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No Such Thing as a Hopeless Case

How God is transforming lives through the Joshua Project

“People may change your circumstances but only God can change your life,” that is how founder Liam McNamara describes the work of the Joshua Project in Bailieborough, Co. Cavan and more recently in Navan, Co. Meath. This innovative faith-based programme seeks to give people the chance at a new start in life, a hope and a future! VOX editor Ruth Garvey-Williams spoke with Liam to find out more.

 

“Money was my god for the first half of my life,” Liam explained. “I became a millionaire as a young man but by the time I was 35, I was a pauper. I ended up knee-deep in debt, living in a house that I knew I wouldn’t be able to keep with three young children at home. My business had collapsed and we had to be supported by Saint Vincent de Paul.”

That was 1988 and, at rock bottom, Liam read a book which made him face up to the reality of his life. “I had walked away from God when I was 17. I was in charge of my life and I had made a mess of it. I should have put a bed in the confession box because I felt such a hypocrite,” he said.

“Nobody had ever told me that if I could have been good enough on my own then Jesus would not have needed to come! I had a beautiful encounter with Jesus and I haven’t been the same since.”

Liam’s life was turned upside down, “I could not get out of bed in the morning if it wasn’t for Jesus. Now I wanted to do His will, not mine,” he said. Eventually, going back to school, the door opened for Liam to go into the financial services industry. He opened a tax consultancy business and in 2007, moved into a Georgian building on Dawson Street in Dublin.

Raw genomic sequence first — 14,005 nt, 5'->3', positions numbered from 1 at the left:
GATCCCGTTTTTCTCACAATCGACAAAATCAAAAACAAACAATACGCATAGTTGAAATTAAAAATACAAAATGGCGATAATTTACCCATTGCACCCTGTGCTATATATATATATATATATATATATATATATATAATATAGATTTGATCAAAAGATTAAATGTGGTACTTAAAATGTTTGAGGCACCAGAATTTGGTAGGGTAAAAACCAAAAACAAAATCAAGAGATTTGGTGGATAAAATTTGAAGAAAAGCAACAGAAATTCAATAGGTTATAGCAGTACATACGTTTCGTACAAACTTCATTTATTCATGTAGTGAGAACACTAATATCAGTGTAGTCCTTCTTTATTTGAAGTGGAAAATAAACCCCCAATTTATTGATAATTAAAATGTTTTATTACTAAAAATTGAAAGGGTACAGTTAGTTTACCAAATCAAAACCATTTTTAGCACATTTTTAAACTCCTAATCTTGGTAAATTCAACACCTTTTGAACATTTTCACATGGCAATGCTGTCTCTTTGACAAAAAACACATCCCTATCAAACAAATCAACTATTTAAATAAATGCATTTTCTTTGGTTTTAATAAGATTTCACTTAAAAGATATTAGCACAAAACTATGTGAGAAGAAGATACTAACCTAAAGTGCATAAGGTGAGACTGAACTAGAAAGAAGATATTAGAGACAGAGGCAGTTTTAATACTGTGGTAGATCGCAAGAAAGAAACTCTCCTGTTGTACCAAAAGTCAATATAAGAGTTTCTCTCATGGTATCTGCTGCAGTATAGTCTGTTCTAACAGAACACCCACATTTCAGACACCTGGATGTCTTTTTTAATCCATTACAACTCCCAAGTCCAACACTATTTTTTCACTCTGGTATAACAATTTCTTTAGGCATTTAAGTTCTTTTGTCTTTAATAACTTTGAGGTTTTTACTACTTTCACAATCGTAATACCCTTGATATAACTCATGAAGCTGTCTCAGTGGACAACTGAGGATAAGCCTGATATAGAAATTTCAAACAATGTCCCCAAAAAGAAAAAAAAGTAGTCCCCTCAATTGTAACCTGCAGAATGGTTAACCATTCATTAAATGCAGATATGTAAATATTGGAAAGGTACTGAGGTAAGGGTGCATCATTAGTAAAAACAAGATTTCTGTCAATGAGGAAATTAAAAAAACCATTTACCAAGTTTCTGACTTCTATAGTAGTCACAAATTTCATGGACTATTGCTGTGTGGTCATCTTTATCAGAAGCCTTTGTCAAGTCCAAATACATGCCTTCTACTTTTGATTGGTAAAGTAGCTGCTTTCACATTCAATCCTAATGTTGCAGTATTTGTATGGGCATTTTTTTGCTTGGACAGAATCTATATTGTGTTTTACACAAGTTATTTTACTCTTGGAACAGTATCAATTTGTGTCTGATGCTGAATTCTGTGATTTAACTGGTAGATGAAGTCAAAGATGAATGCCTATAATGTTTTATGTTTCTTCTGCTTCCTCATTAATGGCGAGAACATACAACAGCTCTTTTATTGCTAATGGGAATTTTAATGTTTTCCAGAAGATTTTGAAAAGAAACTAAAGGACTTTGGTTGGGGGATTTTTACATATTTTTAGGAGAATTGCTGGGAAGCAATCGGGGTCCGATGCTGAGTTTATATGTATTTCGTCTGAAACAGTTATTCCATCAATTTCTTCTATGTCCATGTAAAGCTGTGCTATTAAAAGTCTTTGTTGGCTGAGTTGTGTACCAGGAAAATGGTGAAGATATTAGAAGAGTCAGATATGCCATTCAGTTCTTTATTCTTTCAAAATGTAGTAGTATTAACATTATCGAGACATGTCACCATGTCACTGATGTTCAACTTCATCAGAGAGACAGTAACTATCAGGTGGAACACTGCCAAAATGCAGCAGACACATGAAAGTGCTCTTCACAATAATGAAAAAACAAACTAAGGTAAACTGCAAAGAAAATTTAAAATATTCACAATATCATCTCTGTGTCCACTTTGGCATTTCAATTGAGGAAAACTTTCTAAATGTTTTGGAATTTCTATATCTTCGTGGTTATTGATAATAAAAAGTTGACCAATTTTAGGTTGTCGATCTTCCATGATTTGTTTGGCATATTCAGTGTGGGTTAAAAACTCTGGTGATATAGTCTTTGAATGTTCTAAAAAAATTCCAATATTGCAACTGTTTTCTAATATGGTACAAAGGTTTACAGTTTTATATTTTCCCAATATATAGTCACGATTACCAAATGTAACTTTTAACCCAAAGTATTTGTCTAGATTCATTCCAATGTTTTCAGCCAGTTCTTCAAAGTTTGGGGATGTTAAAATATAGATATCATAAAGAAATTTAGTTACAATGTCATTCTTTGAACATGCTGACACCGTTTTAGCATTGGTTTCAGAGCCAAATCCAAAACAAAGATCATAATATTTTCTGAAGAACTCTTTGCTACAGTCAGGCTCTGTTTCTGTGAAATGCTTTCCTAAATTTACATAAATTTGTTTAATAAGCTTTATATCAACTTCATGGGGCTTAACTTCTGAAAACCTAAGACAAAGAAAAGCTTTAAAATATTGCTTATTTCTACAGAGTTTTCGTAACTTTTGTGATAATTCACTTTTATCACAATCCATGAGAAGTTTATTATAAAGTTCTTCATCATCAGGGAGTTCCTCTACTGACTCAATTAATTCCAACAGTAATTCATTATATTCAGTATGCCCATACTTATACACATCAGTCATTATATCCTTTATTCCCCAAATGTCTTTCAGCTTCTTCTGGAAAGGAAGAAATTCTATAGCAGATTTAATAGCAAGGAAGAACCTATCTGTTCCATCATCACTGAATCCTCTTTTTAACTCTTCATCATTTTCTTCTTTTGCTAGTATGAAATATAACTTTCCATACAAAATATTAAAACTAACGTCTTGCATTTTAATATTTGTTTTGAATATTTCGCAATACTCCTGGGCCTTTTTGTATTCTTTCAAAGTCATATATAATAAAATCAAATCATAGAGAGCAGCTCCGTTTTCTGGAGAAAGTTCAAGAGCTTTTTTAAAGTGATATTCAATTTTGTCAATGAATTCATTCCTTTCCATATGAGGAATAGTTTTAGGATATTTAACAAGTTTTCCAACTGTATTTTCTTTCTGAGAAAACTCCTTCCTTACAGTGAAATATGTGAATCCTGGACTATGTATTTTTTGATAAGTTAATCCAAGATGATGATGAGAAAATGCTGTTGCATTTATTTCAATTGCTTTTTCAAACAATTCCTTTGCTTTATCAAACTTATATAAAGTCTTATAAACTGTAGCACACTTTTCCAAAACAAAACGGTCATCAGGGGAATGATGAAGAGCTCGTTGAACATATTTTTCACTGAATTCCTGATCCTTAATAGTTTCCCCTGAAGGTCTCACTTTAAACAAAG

Immediately, Liam noticed people sitting begging on the office steps. “This concerned me as they were clearly interfering with clients. My heart was troubled. I did not want them damaging our business but I did not want to offend and reject these people either. I soon realised that the steps were a well known begging spot for homeless people. This meant that if I told one to move, another would come and take up the same position. The problem wasn’t going to go away.”

Liam decided to talk with one of the men. He met Dave who spent his days begging so he could get enough money to pay for a hostel each night. If he didn’t collect enough money, he would have to sleep on the streets.

As he talked to Dave and others like him, Liam soon realised that they all wanted to find work but had not been able to. “They could not get dole because they had no permanent address. Some of them had no PPS number. Initially, they all used to go to the job centre but gave up because of rejection,” Liam said.

It snowed heavily that year and Liam had a sudden brainwave – why not help Dave to have the means to support himself? Purchasing a broom and a shovel, Liam hired Dave to sweep the snow from the steps of his office building each day. Then he encouraged Dave to approach other business owners to offer the same service. During the snow days, Dave was able to earn a steady income.

 “I saw so much potential in these people but the current system is unable to help them realise their potential”